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Smart, safe scaffolding.
Atlanta, GA: U.S. Department of Health and Human Services, Public Health Service, Centers for Disease Control and Prevention, National Institute for Occupational Safety and Health, R44-OH-003010, 1998 Feb; :1-36
Over the past 25 years in the US there have been more than 85 collapses of structures under construction that have been directly attributable to formwork failure. Sensing systems and techniques applicable to the monitoring of construction site shoring and scaffolding are designed and implemented with preliminary systems being used in the field and in the laboratory. Such a sensor network can provide significant information about the load distribution on shoring systems information that is currently not available. This information can allow dangerous situations to be quickly identified so that corrective action can be taken. The principal task of this project was to investigate whether or not it was possible to detect potentially dangerous changes in load distribution of construction framework. Laboratory measurements were taken in controlled situations, which included weak supports, loose footings, and uplifting of the supports, to ascertain the applicability of instrumented shoring at realistic construction venues. The next step was to design, fabricate, and test an overall system that is capable of providing advanced and early warning capabilities to onsite construction crews working in situations where shoring accidents could happen. The end goal was to have such a sensing and alarm system be used in a large-scale construction site to verify system performance as well as provide a working environment where the alarm warning system could be fully tested and enhanced if necessary. In order to meet these goals, initially a ruggedized system composed of load and tilt sensors, wireless telemetry capabilities, microprocessor based data acquisition and signal processing, and comparative software schemes was designed and fabricated. This system was iteratively tested and modified in multiple laboratory and field settings under ambient conditions ranging from outside mid-winter conditions in Vermont (temperatures ranged from -21 to +37 degrees Fahrenheit) to summer conditions in Boston (the maximum was 101 degrees F). The culmination of this project was the in-service utilization of the load monitoring system at a 26- story building under construction in Boston. This field effort, which began in early May 1997 and continued until December 1997 (subsequent data analysis continued until mid-February 1998), represented the integration of a load monitoring system into the largest multistory building being constructed in North America with substantial reinforced concrete construction. In addition, a rapid shoring system developed in Europe was used by Beekman and Associates during teh construction phase. This PERI system meant that the shoring crews had to learn how to quickly and efficiently install this type of shoring member, which in turn led them to be quite amenable to the utilization of a load monitoring system within the shoring arrangements. Specifically, instrumented shoring was placed beneath key concrete forms throughout the construction process. Data was taken at short intervals immediately before and after concrete pouring on upper levels. Subsequent data acquisition would occur on a less frequent interval (hourly) with the microcomputer continually examining load distributions obtained from the sensors. The information gathered via this sensor monitoring clearly demonstrates how the load on the shoring changed over time. We have developed a multiplexed load cell system to sense load distribution changes on shoring systems used at construction sites. Laboratory and field measurements taken at a multistory building under construction shower that this system can quickly identify dangerous situations where the shoring may collapse. Laboratory demonstrations of simulated failure mechanisms verified that this unique system may even identify "shoring uplift" at its earliest onset. An alarm system was implemented during the construction site testing. This alarm could consistently detect dangerous shoring load distribution changes and relay that information to key personnel via wireless communication. Discussions with numerous construction site managers, company officials and insurance underwriters shows that use of this simple, low cost system may allow dangerous situations to be quickly identified allowing corrective action to be taken.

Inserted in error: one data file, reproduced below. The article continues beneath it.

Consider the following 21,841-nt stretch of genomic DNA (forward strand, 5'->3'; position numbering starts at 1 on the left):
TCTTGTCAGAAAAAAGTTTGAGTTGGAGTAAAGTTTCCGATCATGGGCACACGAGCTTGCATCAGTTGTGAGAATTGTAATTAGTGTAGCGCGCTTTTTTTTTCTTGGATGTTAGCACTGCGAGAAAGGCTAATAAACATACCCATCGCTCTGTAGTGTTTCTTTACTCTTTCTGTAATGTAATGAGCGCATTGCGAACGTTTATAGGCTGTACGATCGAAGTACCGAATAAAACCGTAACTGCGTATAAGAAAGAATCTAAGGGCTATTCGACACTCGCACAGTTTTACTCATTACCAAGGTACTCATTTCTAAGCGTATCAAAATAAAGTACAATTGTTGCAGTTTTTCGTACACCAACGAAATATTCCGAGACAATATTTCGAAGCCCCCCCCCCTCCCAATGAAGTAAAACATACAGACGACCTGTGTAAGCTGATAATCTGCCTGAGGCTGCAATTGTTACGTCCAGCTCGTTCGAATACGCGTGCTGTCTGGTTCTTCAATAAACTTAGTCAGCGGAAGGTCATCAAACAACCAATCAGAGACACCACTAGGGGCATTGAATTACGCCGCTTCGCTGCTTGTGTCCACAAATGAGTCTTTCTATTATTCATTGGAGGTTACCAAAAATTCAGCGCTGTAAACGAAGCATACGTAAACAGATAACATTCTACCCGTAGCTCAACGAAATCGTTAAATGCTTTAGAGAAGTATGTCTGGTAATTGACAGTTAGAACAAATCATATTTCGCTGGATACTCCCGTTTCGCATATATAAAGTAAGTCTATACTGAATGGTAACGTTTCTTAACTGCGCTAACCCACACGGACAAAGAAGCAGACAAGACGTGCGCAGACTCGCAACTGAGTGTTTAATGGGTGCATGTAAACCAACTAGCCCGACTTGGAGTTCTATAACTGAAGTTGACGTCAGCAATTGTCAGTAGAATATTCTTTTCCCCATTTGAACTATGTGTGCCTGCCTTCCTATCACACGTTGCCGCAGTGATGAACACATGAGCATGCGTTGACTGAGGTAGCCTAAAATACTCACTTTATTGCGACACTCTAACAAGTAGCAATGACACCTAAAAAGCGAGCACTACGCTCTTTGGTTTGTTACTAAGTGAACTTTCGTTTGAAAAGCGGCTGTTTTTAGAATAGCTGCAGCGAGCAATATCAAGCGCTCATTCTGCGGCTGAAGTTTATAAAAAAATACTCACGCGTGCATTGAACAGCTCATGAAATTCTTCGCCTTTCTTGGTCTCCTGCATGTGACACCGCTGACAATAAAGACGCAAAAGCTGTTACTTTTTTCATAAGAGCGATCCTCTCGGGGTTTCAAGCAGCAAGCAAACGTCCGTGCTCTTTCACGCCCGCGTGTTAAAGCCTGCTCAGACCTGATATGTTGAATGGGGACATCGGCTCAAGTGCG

Scaffolds; Construction; Construction industry; Construction workers; Construction equipment; Control technology; Safety equipment; Safety monitoring; Safety measures
Peter Fuhr, PhD, VT Sensing, Inc., RD 2, Box 978, Underhill, VT 05489
Final Grant Report
NTIS Accession No.
National Institute for Occupational Safety and Health
VT Sensing, Inc, Underhill, Vermont
Page last reviewed: April 9, 2021
Content source: National Institute for Occupational Safety and Health Education and Information Division